5. EugW macrumors 603

    EugW

    Joined:
    Jun 18, 2017
    #5
    I bought the 7700K 27” and then returned it for the 7600.

    One of the big problems with the 21.5” besides the screen size is the fact that the memory is not user upgradable. It gets quite expensive to upgrade the memory on the 21.5”.

    Plus in my case I have a matching 2010 27” iMac that I am using as an external monitor to the 2017 27” iMac.
     
  6. Porkchop Sandwich, Oct 21, 2018
    Last edited: Oct 21, 2018

    Porkchop Sandwich thread starter macrumors regular

    Joined:
    Feb 3, 2017
    #6

    The 2017 21.5" Apple iMac is 100% upgradeable unlike the 27" iMac. *RAM is a pita but, it's in a slot and, upgradeable.

    CPU - upgradeable
    RAM - upgradeable
    Storage - upgradeable

    Like you, I have a 2010 27" iMac. It's got the i7 processor in it and I swapped out the spinner with an ssd. The computer has always run on the warm side but I don't recall having a single hiccup that stopped work over all these yrs. Literally the most stable computer I've ever owned. (knock wood)

    I have an lg5k that will be used in concert w/the 21" whenever i need it so, to Fishrrman's point, there is that.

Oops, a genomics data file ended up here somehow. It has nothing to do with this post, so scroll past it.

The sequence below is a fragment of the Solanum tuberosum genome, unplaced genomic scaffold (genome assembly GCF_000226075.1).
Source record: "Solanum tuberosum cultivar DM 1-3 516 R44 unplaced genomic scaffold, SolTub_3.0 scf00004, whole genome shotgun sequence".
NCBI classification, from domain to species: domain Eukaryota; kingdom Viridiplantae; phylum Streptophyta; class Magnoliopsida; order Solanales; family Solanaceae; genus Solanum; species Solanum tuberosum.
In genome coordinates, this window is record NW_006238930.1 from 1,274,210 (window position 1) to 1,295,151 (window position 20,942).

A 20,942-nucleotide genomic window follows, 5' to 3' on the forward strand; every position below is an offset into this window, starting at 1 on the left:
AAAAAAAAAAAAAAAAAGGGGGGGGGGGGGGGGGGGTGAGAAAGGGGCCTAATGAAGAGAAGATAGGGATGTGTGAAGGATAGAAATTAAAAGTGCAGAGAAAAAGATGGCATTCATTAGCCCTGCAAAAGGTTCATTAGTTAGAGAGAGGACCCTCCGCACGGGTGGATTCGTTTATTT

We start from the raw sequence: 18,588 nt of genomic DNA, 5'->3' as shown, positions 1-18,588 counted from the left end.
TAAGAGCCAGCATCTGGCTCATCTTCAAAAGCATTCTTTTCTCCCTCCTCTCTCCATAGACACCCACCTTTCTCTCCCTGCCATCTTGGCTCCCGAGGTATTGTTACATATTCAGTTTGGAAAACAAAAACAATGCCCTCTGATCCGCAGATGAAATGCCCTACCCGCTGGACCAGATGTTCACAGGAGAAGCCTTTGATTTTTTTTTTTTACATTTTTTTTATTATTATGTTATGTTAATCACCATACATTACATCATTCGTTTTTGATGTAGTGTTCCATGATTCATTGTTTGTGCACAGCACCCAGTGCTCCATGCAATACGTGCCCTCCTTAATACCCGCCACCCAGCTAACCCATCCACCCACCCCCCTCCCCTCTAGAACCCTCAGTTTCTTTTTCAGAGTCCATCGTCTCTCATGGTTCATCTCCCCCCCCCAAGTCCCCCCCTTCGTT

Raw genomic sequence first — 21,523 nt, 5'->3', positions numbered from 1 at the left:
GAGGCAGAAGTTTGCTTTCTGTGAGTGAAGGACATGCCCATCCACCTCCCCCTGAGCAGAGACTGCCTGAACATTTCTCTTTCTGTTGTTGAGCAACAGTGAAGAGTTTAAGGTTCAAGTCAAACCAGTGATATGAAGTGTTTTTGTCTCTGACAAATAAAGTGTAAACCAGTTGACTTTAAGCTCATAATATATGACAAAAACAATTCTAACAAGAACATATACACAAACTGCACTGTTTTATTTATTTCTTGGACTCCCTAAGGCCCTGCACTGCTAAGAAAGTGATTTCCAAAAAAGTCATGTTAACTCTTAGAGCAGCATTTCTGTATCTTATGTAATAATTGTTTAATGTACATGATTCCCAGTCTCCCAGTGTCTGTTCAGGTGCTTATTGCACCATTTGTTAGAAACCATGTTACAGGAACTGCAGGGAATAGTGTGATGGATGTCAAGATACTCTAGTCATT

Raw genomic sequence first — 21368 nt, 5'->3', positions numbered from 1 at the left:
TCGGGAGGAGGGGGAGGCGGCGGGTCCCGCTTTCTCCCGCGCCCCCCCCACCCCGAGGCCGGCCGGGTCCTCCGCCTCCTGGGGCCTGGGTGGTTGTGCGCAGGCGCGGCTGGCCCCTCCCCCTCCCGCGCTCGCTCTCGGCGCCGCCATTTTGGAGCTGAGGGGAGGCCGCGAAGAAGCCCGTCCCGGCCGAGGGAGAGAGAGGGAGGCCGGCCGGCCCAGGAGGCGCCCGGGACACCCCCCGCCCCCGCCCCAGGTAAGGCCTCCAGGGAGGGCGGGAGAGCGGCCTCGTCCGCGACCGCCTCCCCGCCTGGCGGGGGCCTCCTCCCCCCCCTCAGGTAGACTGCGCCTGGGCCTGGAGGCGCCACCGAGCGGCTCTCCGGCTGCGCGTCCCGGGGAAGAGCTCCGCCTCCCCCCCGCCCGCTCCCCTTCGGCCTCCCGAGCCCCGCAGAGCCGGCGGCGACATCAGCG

7. EugW macrumors 603

    EugW

    Joined:
    Jun 18, 2017
    #7
    Voids warranty.
     
  8. Porkchop Sandwich thread starter macrumors regular

    Joined:
    Feb 3, 2017
    #8
    correct

    Once warranty period has passed, a drive failure (or increase in size to suit current needs)? No sweat, I'll repair it myself.

    Increased RAM requirements? No sweat, I'll repair it myself.

    Sure beats being held captive by Apple for more $$ to make simple repairs once warranty's gone, yes?
     
  9. mikehalloran macrumors 65816

    Joined:
    Oct 14, 2018
    Location:
    The Sillie Con Valley
    #9
    The only two issues I know on the 2011s : a) internal heat due to the spinner. Get rid of it. Components last longer. b) Mojave disables graphics acceleration—it works but it's useless. If you don't need Mojave, not an issue.